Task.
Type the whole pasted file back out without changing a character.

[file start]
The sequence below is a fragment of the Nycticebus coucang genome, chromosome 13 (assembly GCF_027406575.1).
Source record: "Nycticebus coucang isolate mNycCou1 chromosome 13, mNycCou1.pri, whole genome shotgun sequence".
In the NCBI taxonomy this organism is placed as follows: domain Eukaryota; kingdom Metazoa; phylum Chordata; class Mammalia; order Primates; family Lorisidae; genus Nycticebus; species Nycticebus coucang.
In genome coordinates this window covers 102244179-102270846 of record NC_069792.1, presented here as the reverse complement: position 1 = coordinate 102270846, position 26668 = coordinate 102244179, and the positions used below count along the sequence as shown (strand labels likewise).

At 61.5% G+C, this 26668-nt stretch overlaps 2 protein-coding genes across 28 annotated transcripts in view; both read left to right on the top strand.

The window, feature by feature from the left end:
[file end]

The sequence below is a fragment of the Nycticebus coucang genome, chromosome 13 (assembly GCF_027406575.1).
Source record: "Nycticebus coucang isolate mNycCou1 chromosome 13, mNycCou1.pri, whole genome shotgun sequence".
In the NCBI taxonomy this organism is placed as follows: domain Eukaryota; kingdom Metazoa; phylum Chordata; class Mammalia; order Primates; family Lorisidae; genus Nycticebus; species Nycticebus coucang.
In genome coordinates this window covers 102244179-102270846 of record NC_069792.1, presented here as the reverse complement: position 1 = coordinate 102270846, position 26668 = coordinate 102244179, and the positions used below count along the sequence as shown (strand labels likewise).

At 61.5% G+C, this 26668-nt stretch overlaps 2 protein-coding genes across 28 annotated transcripts in view; both read left to right on the top strand.

The window, feature by feature from the left end: